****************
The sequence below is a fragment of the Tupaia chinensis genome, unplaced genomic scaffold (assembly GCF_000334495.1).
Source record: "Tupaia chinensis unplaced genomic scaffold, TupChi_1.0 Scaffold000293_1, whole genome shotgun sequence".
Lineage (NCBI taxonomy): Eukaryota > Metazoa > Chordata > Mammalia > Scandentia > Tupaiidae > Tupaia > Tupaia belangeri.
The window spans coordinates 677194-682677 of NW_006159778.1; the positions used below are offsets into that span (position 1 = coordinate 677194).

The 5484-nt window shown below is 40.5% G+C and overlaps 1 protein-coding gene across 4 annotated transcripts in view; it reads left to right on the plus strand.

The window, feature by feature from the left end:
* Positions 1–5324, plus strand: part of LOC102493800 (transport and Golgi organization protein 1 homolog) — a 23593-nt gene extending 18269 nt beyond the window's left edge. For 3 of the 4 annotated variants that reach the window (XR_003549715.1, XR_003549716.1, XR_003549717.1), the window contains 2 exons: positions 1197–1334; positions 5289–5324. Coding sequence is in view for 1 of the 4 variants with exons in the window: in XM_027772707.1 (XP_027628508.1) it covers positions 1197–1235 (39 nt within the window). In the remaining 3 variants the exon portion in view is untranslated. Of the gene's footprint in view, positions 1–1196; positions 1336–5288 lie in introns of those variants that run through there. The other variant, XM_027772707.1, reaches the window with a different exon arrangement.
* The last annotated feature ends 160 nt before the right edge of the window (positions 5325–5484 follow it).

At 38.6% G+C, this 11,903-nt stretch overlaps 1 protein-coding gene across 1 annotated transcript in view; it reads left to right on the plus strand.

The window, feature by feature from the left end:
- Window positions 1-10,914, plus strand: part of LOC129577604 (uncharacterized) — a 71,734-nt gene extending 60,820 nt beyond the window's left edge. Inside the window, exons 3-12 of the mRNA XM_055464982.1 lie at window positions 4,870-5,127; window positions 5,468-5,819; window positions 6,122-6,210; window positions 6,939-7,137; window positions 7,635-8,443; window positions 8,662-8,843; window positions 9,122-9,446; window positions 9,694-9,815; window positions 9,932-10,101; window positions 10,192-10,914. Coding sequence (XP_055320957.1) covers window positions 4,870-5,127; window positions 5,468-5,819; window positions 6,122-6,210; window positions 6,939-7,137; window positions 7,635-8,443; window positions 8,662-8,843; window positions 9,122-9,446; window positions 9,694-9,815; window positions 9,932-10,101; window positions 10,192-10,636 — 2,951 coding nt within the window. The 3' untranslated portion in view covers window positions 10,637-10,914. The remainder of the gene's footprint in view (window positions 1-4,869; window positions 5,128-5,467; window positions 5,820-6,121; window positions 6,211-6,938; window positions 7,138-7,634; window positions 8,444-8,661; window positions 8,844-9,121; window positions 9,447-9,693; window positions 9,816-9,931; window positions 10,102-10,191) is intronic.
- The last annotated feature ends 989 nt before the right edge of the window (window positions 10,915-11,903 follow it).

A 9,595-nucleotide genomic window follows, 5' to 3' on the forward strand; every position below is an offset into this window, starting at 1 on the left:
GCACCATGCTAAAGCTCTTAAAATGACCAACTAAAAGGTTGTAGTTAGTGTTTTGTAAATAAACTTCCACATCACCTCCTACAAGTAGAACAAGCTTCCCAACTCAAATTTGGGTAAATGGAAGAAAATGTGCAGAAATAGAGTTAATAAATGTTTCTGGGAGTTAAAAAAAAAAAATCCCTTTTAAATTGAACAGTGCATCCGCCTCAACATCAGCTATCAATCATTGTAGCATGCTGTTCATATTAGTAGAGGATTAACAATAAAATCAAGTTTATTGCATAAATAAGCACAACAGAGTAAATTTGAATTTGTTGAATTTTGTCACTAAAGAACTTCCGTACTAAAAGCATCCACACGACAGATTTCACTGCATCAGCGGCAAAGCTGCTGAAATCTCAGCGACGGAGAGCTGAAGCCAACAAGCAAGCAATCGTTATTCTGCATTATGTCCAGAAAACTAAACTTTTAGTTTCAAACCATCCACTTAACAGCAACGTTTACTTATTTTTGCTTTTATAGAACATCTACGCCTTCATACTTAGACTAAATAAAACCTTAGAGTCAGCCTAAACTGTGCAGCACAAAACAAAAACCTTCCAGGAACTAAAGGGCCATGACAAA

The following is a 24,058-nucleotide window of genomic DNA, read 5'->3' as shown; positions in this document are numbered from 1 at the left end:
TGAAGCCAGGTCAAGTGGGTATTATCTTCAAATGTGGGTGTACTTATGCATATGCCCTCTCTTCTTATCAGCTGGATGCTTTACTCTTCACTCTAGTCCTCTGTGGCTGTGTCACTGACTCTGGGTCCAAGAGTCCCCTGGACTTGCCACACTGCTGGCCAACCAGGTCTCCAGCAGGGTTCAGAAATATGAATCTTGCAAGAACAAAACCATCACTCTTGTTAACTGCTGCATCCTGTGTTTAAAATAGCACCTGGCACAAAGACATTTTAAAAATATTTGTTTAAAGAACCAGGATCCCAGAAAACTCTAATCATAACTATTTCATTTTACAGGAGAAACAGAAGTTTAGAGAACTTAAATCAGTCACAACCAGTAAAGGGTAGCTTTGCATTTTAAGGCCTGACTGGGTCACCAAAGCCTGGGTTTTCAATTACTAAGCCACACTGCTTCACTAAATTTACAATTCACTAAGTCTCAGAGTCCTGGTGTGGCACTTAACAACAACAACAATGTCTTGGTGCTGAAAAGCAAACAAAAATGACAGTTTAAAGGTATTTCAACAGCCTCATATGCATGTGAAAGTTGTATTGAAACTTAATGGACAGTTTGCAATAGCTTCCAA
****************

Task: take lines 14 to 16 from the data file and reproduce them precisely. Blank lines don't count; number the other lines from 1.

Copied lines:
GCACCATGCTAAAGCTCTTAAAATGACCAACTAAAAGGTTGTAGTTAGTGTTTTGTAAATAAACTTCCACATCACCTCCTACAAGTAGAACAAGCTTCCCAACTCAAATTTGGGTAAATGGAAGAAAATGTGCAGAAATAGAGTTAATAAATGTTTCTGGGAGTTAAAAAAAAAAAATCCCTTTTAAATTGAACAGTGCATCCGCCTCAACATCAGCTATCAATCATTGTAGCATGCTGTTCATATTAGTAGAGGATTAACAATAAAATCAAGTTTATTGCATAAATAAGCACAACAGAGTAAATTTGAATTTGTTGAATTTTGTCACTAAAGAACTTCCGTACTAAAAGCATCCACACGACAGATTTCACTGCATCAGCGGCAAAGCTGCTGAAATCTCAGCGACGGAGAGCTGAAGCCAACAAGCAAGCAATCGTTATTCTGCATTATGTCCAGAAAACTAAACTTTTAGTTTCAAACCATCCACTTAACAGCAACGTTTACTTATTTTTGCTTTTATAGAACATCTACGCCTTCATACTTAGACTAAATAAAACCTTAGAGTCAGCCTAAACTGTGCAGCACAAAACAAAAACCTTCCAGGAACTAAAGGGCCATGACAAA

The following is a 24,058-nucleotide window of genomic DNA, read 5'->3' as shown; positions in this document are numbered from 1 at the left end:
TGAAGCCAGGTCAAGTGGGTATTATCTTCAAATGTGGGTGTACTTATGCATATGCCCTCTCTTCTTATCAGCTGGATGCTTTACTCTTCACTCTAGTCCTCTGTGGCTGTGTCACTGACTCTGGGTCCAAGAGTCCCCTGGACTTGCCACACTGCTGGCCAACCAGGTCTCCAGCAGGGTTCAGAAATATGAATCTTGCAAGAACAAAACCATCACTCTTGTTAACTGCTGCATCCTGTGTTTAAAATAGCACCTGGCACAAAGACATTTTAAAAATATTTGTTTAAAGAACCAGGATCCCAGAAAACTCTAATCATAACTATTTCATTTTACAGGAGAAACAGAAGTTTAGAGAACTTAAATCAGTCACAACCAGTAAAGGGTAGCTTTGCATTTTAAGGCCTGACTGGGTCACCAAAGCCTGGGTTTTCAATTACTAAGCCACACTGCTTCACTAAATTTACAATTCACTAAGTCTCAGAGTCCTGGTGTGGCACTTAACAACAACAACAATGTCTTGGTGCTGAAAAGCAAACAAAAATGACAGTTTAAAGGTATTTCAACAGCCTCATATGCATGTGAAAGTTGTATTGAAACTTAATGGACAGTTTGCAATAGCTTCCAA